Anyone can fall victim to hair loss—granted it is completely normal for humans to shed hair to make a place for new ones, some people experience excessive hair loss. The reason behind could be their genes, certain medical conditions, or hair styling.
No matter what reason is behind hair loss, women find it difficult to cope with. A woman losing more hair than normal may find it a hassle—especially when they originally have thick and long locks. The fallen hair clogs showers, spreads all over the floor, and even fall on food plates.
It can decrease a person’s self-esteem and confidence and could even cause stress. They will also feel more stressed when they see fallen hair all over the place. It can be grueling to deal with, especially if all measures have been taken to eliminate excessive hair fall.
Hair loss in women
The normal hair falls amount from 50 to 100 single strands falling per day. To women experiencing excessive hair loss, the number can go up to more than hundreds of strands falling per day. This alerting for people, there is a clump of hair in the shower drain that is visibly a lot compared to normal.
Some view hair loss as a natural process of the human body—because it is. However, losing more hair than normal is not. Excessive hair loss also comes with less hair growth, meaning the hair could grow thin, and that is where the appearance of bald spots increase.
What is this condition?
The medical term used for excessive hair loss in women and men is called “alopecia.” According to Mayo Clinic, alopecia areata is a medical condition causing hair loss in small patches—meaning the hair falls out in groups. The said patches become visible when strands line up and fall, creating a noticeable hairless trail.
Alopecia is the after-effect of the immune system attacking our hair follicles. The outcome is hair loss. This case is not special to women, and the hair loss brought about by alopecia does not only affect our heads. When one has alopecia, hair loss may occur in the following areas of the body: the scalp, eyebrows, eyelashes, face, legs, arms and other parts of the body.
The highly developed state of alopecia is called alopecia universalis, a condition where the hair is prevented from growing back. Unfortunately, in modern medicine, there is no known cure for alopecia. However, there are treatments that can promote hair growth and prevent hair loss in the future. The treatments include, topical medication, steroid injections, natural or organic hair products, oral treatments and even UV therapy.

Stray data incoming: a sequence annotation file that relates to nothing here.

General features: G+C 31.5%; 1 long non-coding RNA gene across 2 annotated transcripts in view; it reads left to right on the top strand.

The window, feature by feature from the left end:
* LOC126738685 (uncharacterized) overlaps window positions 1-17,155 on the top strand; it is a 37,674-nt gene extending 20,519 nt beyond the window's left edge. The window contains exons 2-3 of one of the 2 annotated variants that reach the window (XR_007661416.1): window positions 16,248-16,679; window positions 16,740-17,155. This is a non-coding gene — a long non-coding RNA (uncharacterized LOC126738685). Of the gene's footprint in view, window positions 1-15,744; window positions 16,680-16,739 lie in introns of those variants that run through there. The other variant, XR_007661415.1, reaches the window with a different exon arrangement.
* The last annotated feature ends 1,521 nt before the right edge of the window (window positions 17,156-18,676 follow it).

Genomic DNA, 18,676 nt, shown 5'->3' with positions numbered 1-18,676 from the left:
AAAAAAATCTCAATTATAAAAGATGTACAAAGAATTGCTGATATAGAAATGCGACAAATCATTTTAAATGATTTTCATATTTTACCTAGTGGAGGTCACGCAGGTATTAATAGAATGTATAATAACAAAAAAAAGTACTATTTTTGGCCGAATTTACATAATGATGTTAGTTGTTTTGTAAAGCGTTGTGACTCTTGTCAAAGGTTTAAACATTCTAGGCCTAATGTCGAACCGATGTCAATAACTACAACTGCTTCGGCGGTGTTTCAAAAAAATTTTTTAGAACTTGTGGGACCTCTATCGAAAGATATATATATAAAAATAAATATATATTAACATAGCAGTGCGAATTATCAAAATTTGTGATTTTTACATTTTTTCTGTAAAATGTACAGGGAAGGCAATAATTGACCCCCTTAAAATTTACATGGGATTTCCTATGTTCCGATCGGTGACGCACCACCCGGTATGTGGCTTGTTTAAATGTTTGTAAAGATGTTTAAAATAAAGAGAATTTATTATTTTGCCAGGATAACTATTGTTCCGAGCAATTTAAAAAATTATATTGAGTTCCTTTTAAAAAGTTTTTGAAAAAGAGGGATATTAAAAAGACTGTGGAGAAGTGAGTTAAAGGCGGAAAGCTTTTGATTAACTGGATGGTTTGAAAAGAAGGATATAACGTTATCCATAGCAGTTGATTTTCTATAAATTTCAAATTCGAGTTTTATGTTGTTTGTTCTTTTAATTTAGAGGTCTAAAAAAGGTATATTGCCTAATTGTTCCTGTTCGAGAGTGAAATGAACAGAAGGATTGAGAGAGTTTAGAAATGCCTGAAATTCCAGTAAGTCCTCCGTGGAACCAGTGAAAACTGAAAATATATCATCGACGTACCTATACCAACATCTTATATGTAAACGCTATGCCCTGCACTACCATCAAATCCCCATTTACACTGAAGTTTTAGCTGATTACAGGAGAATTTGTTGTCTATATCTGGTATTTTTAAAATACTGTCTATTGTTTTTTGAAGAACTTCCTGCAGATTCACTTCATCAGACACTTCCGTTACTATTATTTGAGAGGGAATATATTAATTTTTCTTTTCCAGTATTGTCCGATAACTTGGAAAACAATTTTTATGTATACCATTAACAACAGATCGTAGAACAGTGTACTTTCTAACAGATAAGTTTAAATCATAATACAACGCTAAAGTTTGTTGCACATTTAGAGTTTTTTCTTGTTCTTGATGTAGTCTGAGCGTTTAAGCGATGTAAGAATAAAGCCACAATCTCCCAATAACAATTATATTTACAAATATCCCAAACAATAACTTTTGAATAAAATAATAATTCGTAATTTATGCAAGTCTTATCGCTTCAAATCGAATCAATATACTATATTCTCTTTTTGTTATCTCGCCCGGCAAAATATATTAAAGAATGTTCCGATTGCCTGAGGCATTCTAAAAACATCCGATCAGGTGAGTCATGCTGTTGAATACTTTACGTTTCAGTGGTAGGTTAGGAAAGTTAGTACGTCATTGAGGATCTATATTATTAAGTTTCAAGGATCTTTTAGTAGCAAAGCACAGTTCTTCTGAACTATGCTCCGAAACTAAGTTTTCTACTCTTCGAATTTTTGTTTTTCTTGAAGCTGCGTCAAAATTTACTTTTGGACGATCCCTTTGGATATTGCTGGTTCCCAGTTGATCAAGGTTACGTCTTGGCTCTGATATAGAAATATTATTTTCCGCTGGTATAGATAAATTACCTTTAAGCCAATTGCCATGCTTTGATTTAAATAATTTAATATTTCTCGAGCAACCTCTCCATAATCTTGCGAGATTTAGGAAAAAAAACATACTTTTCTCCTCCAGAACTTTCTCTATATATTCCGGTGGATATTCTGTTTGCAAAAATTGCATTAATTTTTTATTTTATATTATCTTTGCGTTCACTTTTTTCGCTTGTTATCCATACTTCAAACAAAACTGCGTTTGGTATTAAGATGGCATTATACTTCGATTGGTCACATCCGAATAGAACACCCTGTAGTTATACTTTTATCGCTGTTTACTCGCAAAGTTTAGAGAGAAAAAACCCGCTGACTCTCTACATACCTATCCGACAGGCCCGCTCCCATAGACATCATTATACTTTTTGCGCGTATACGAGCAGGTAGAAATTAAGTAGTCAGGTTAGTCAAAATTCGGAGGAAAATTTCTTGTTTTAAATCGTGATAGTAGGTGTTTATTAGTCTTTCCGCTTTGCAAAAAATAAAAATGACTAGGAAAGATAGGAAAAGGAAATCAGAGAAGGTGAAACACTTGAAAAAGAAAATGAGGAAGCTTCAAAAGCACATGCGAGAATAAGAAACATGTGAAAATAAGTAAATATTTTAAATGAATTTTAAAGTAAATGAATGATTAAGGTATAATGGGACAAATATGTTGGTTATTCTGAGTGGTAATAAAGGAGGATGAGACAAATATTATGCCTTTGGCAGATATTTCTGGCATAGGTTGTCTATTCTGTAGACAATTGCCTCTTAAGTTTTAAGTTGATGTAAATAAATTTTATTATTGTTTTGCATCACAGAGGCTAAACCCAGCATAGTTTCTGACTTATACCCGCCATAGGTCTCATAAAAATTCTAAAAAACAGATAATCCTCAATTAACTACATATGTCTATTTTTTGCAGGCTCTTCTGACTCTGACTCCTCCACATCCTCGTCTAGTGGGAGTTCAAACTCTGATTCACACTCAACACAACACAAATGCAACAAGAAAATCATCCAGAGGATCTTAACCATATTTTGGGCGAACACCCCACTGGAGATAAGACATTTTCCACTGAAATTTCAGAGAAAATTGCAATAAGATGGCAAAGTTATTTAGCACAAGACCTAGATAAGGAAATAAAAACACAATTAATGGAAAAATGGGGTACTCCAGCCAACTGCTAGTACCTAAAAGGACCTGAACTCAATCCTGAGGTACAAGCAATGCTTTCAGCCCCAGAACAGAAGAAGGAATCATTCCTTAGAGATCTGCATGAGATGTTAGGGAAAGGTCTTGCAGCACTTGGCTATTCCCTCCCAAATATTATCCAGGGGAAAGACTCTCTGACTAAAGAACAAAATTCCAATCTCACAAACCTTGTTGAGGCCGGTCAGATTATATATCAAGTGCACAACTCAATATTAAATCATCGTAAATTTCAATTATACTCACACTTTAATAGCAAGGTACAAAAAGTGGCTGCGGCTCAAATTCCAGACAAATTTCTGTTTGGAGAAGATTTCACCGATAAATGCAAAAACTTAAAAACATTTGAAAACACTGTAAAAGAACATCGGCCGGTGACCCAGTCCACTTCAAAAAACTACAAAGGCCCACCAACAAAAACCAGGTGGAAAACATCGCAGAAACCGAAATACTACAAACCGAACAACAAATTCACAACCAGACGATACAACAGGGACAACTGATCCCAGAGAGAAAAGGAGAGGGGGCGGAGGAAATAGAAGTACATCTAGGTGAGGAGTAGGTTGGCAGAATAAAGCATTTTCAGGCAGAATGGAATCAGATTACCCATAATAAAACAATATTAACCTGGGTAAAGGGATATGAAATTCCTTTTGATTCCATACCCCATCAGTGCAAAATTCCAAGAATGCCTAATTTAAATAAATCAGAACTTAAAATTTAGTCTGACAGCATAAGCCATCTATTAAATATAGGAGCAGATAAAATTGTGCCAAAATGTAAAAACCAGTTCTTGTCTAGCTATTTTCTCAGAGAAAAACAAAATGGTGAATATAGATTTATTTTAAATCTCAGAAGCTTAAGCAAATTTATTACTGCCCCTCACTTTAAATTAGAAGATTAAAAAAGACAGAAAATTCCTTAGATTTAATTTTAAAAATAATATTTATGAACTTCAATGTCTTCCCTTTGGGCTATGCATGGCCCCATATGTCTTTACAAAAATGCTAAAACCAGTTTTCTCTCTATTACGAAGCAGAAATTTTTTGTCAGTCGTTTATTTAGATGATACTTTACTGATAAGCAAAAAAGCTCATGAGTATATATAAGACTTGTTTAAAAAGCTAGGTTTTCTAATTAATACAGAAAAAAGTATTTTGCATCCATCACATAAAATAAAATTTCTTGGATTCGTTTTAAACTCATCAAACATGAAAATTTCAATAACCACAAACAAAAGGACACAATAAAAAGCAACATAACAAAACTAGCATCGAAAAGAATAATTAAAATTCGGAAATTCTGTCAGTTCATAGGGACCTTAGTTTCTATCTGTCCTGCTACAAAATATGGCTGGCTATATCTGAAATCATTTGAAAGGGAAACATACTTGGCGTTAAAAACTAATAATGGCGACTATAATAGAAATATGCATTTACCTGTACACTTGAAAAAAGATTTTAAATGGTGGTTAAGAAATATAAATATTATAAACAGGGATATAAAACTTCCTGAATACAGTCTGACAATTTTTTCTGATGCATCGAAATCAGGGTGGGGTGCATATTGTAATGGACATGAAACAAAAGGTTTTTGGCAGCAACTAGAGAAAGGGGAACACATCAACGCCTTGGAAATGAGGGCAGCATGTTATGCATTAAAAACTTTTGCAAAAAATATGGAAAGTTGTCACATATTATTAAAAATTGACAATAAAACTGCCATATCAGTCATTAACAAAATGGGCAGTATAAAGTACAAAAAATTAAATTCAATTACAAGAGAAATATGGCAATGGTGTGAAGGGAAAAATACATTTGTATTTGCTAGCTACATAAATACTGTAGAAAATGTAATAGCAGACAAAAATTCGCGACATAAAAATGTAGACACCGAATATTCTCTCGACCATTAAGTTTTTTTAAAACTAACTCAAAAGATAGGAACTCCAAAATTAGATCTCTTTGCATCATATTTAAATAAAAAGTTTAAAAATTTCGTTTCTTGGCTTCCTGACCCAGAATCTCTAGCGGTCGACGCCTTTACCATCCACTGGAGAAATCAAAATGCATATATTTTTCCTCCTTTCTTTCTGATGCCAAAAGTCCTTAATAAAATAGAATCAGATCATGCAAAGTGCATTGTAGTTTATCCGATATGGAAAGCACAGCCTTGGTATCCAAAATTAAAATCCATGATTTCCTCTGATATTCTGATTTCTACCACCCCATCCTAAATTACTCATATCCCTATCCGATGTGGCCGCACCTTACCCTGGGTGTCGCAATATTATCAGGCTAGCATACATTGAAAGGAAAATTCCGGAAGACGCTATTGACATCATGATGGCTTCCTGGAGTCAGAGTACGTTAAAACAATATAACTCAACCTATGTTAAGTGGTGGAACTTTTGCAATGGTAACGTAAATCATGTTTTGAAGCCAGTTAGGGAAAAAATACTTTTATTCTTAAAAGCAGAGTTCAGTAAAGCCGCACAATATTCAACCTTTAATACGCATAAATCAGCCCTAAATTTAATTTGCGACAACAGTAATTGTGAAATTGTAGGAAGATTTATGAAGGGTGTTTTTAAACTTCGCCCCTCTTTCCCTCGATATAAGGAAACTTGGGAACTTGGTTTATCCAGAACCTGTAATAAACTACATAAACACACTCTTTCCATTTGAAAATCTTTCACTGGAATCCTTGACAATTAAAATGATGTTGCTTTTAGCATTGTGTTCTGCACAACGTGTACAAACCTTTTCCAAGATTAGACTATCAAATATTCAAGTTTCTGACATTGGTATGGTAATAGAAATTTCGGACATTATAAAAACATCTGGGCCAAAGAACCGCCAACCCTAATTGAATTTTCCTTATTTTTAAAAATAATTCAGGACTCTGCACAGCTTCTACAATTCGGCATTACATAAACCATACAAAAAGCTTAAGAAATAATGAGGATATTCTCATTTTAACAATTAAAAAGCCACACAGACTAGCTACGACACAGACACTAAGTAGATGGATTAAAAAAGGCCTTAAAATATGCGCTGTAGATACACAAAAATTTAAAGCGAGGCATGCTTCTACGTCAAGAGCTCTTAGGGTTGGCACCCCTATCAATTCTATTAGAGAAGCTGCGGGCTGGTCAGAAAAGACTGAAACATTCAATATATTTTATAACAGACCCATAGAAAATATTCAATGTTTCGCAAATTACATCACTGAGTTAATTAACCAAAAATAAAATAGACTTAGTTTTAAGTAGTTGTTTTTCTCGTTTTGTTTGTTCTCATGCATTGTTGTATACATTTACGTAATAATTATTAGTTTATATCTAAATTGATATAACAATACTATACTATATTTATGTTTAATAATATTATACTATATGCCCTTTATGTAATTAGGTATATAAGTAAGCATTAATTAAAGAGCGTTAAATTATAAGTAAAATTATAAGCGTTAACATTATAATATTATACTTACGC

How common is it for women to experience hair loss?
The popular notion is that hair loss only affects men. The fact of the matter is, it is estimated by Cleveland Clinic that more than half of when will go through visible hair loss in their life. The condition of hair loss in women that is significant is female-pattern hair loss or FPHL. The condition affects 30 million American women.
According to Health Line, FPHL is hereditary, and women become more susceptible to the condition after hitting menopause. This makes hormones responsible for the development of the condition.
FPHL causes the hair to slow down during its growth phase. This condition prevents hair from growing at the right speeds. If hair grows, they will be thinner and finer, making them prone to breakage.
FPHL is different from male-pattern baldness because the latter causes hair from the front of the head to the back until baldness. FPHL’s pattern starts at a woman’s hair part line and spreads all over their head.
Female groups most affected by hair loss
Any woman of any age and medical condition can suffer from hair loss. However, there are age groups and certain groups with special conditions that are more prone to experiencing hair loss. They include:
- Women aged over 40 years old
- Women who just gave birth
- Women who underwent chemotherapy and ones who have been taking medication that has hair loss as one of their side effects
- Women who style their hair in ways that need excessive pulling such as ponytails and braids
- Women who use chemicals on their hair for styling purposes.
There are conditions that affect women in different ways, but hair loss affects them more than men. To both genders, hair loss can be an effect of stress, an inherited condition, or a developed one. But for women, the loss is more acute: their confidence goes down, and they might feel they are less feminine due to hair loss.
There might not be a known cure for hair loss, but there are plenty of ways to reduce its effects and to avoid it. The best way to come close to treating hair loss is to consult a dermatologist once signs of hair loss start showing up.